Uncategorized February 23, 2017

Seattle mayor wants property tax increase to raise more money for homelessness


During his State of the City address Tuesday morning, Seattle Mayor Ed Murray said he wants to increase property taxes this year to generate more money for the city’s homelessness crisis.

Murray said he formed an advisory group for how to raise $55 million for homelessness and he wants a funding package within two weeks.

That $55 million per year would be paid for by residential and commercial property taxes – about $156 a year for the median household.

Though the city budgeted $108 million for homelessness services combined over the last two years, Murray said it has not been enough.

“Not enough for those suffering from addiction. Not enough for those who have been victims of crimes, like the young teenage girls who have been trapped in encampments and trafficked for sex. Not enough for the three toddlers found without parents under the Spokane Street Viaduct. We must do more to address the dangers faced by those living in unauthorized encampments,” said Murray.


Murray said the additional money would allow the city to invest in mental health and addiction treatment and to get more people off the streets.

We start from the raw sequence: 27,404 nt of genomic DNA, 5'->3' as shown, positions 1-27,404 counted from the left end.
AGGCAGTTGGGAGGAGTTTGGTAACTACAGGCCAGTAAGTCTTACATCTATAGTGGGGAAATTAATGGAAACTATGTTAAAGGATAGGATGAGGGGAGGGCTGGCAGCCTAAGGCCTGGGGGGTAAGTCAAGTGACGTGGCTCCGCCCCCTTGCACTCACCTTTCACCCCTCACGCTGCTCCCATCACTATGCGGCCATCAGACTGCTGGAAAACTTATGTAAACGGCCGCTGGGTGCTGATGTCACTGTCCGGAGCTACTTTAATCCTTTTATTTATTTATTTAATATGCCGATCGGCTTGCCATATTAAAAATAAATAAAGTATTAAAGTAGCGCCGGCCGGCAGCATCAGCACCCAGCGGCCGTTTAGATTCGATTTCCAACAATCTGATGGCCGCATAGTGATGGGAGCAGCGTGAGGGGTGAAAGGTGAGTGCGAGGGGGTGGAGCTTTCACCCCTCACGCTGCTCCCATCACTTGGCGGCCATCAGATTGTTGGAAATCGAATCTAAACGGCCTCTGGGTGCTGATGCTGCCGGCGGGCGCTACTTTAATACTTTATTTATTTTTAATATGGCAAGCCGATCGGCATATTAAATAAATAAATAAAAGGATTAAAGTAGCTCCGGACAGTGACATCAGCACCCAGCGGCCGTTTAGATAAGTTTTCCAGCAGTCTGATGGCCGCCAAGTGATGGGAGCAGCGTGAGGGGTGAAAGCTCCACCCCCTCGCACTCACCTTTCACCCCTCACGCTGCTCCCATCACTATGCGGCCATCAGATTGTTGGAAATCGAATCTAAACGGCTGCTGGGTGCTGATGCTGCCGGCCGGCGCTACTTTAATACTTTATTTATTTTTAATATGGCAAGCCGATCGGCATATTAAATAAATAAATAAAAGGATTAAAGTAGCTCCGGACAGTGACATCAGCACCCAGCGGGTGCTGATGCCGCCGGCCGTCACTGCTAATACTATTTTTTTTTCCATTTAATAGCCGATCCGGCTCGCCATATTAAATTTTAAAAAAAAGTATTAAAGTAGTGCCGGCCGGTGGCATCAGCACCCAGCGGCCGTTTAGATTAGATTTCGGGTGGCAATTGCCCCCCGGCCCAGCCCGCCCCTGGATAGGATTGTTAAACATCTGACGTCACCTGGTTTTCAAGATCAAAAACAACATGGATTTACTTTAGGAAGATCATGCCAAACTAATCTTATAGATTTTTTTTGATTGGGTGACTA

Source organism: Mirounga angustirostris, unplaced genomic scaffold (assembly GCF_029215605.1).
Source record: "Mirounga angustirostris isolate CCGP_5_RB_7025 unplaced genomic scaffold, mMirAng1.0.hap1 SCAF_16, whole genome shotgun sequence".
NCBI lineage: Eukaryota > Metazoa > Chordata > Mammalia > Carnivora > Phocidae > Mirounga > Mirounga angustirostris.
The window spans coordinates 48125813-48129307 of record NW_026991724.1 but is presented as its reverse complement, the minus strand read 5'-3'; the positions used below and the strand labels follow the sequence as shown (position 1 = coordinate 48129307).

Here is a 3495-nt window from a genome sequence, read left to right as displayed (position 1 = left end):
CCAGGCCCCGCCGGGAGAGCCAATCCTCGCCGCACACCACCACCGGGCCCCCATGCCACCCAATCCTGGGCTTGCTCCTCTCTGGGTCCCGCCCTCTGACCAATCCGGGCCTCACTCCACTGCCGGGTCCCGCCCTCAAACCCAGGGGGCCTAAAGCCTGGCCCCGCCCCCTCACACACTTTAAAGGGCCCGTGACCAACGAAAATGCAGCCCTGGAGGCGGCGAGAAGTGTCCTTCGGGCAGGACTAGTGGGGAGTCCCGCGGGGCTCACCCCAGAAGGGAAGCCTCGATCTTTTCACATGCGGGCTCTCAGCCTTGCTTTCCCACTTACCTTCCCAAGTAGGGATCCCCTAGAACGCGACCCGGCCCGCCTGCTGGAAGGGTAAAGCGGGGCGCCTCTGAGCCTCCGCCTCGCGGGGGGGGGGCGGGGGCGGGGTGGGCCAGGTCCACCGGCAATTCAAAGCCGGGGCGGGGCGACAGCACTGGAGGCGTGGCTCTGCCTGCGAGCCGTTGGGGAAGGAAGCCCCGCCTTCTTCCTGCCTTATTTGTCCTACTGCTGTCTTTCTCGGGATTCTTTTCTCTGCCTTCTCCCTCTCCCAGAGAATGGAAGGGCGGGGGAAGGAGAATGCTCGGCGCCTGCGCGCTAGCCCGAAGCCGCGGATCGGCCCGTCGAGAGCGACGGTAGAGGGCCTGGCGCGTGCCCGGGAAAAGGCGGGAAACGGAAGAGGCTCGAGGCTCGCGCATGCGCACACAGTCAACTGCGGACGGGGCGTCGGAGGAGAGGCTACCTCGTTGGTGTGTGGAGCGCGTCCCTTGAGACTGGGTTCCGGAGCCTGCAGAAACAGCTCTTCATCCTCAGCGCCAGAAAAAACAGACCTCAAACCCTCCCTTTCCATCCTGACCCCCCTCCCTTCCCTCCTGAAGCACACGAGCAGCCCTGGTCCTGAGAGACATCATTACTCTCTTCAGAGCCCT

“For 3,000 people living unsheltered, our streets have become a default, inadequate and dangerous place to live,” said Murray.

The mayor said though raising taxes was not his first choice, he believes the residents of Seattle are ready to support such a measure.

“We had hoped for a vigorous partnership with the federal government, but we are on our own,” said Murray. “Developing a national housing and homelessness agenda is not a priority for the new president’s administration.”

He hopes to qualify the property tax measure for the August ballot and challenged Seattle businesses to raise $25 million over the next five years that will get more homeless into housing.

The plan comes as Seattle residents within the Sound Transit 3 boundaries are already facing hefty property tax and car tab hikes after the controversial ST3 measure passed in November.